Gravel: Cheney and Bush should be tried for war crimes
Supports NYC initiative for new 9-11 probe

By Peter Duveen

PETER'S NEW YORK, June 17, 2008--President George W. Bush and Vice President Richard Cheney should be tried for war crimes, former U.S. senator Mike Gravel said today. Gravel also said he supports a new investigation into the events of 9-11.

"He deserves to be prosecuted," Gravel said of Bush. "He and Cheney need to go to the Hague and stand in the dock." Gravel made the statements during an interview with Amy Goodman of Democracy Now, a nationally syndicated radio program. The interview was aired today on radio station WBAI, based in New York City.

The Hague refers to the Dutch city selected by international treaty as the venue to prosecute war crimes. The dock is the place in the courtroom where defendants are seated in full public view while their trial is being conducted.

Bush and Cheney should be tried for their actions leading up to, and in the aftermath of, the U.S. invasion and occupation of Iraq, Gravel implied. "What they did is criminal," he said. "Four thousand Americans have died as a result of their fraud on the American people."

The sooner a president goes to jail, "the sooner leaders will shape up," he added.

Bush and Cheney were not the only ones who came under criticism of Gravel during the interview. He called U.S. House Speaker Nancy Pelosi's decision to keep impeachment of the president from congressional consideration "a tragic mistake." Gravel went on to say that Pelosi's performance as speaker was "no different from any male speaker that I have seen in my career.".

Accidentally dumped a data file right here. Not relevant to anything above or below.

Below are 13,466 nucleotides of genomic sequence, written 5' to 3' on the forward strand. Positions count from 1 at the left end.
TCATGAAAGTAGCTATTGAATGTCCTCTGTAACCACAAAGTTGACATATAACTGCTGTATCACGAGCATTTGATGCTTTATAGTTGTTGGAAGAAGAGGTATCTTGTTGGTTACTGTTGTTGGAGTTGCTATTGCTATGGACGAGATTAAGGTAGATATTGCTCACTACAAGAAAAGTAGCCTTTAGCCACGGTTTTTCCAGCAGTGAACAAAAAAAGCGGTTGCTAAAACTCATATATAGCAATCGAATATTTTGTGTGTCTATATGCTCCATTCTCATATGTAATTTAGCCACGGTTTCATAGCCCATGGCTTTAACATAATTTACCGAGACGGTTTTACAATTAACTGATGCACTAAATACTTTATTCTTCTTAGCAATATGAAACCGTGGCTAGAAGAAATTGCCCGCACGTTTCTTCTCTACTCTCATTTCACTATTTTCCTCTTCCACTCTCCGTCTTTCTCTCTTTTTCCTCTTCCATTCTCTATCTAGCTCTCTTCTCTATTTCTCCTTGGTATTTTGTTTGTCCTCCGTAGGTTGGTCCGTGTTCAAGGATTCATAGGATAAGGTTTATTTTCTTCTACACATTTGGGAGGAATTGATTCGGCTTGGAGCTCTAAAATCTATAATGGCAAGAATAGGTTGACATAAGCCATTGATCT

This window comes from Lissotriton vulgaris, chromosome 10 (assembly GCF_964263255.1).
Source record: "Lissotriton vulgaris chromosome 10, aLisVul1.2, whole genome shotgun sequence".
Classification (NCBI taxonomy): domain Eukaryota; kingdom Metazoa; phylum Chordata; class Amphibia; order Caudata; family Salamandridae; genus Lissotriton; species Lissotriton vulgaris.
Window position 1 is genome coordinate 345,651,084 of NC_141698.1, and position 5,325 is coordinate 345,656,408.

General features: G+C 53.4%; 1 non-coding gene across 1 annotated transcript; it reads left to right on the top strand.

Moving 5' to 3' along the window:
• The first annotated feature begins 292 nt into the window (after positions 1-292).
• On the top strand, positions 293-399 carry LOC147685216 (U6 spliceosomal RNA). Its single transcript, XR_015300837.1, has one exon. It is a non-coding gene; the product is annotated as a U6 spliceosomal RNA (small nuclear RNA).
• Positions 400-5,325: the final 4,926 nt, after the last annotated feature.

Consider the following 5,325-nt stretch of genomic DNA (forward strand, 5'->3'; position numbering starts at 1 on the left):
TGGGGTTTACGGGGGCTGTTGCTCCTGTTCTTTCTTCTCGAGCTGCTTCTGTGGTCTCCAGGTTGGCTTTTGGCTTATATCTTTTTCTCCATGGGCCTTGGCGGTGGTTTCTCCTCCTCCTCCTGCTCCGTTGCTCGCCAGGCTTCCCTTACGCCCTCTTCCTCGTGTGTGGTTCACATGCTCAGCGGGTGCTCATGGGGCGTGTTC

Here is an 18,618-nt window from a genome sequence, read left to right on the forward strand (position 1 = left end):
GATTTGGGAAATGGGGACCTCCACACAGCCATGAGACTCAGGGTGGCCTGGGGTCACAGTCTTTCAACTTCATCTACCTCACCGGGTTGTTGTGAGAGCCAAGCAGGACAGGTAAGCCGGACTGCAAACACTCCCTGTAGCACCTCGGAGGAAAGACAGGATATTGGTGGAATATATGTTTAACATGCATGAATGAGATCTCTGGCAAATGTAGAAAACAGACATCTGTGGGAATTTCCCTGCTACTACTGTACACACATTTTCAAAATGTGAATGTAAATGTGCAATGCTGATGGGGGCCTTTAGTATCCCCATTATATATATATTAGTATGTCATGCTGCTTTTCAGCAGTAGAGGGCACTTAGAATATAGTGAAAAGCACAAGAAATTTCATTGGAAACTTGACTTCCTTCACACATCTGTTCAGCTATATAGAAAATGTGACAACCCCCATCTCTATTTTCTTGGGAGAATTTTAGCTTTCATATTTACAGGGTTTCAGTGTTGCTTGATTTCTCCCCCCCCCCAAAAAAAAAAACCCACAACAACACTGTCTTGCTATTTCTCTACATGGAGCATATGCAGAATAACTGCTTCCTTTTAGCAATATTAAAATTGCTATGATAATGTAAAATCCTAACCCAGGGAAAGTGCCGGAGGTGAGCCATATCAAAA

Gravel was U.S. Senator from Alaska from 1968 to 1981. During his tenure, he was instrumental in facilitating the release of the Pentagon papers, documents that detailed the history of how the United States became enmeshed in the Vietnam War. Public release of the documents discredited the war effort and helped to bring it to a close. More recently, Gravel ran for the 2008 Democratic nomination for U.S. president. Having failed in that attempt, he competed for the same spot in the Libertarian Party, losing out to former Georgia congressman Bob Barr. 

New York City Ballot Initiative for a new 9-11 investigation
Gravel said he will address a gathering tonight at St. Mark's Church, the Bowery, in lower Manhattan to support a signature campaign that will enable New York City residents to vote on the formation of a new 9-11 commission. A U.S. government commission, which issued a report in 2004, has been criticized
even by its own commissioners as having been misinformed and underfunded. Gravel said he hopes that lending his voice to the effort will help boost the signature drive, which he said has garnered 10,000 signatures out of the 50,000 needed. "We've got to get those signatures in the next 30 or 40 days," Gravel noted, citing time constraints in the legal process to place the initiative on the ballot.

"I believe in this concept," Gravel said. "What the government can't do, the people can do through the initiative process." He urged people to call 646 537-1755, a ballot initiative hotline, to find out how they can participate in the signature campaign.

Asked why it is important to establish a new 9-11 commission, Gravel said it was to "get to the truth; we don't know the truth."

"Ninety percent of what the government does is held secret," he said "It's a whole cult," he said "We just don't know what is going on."


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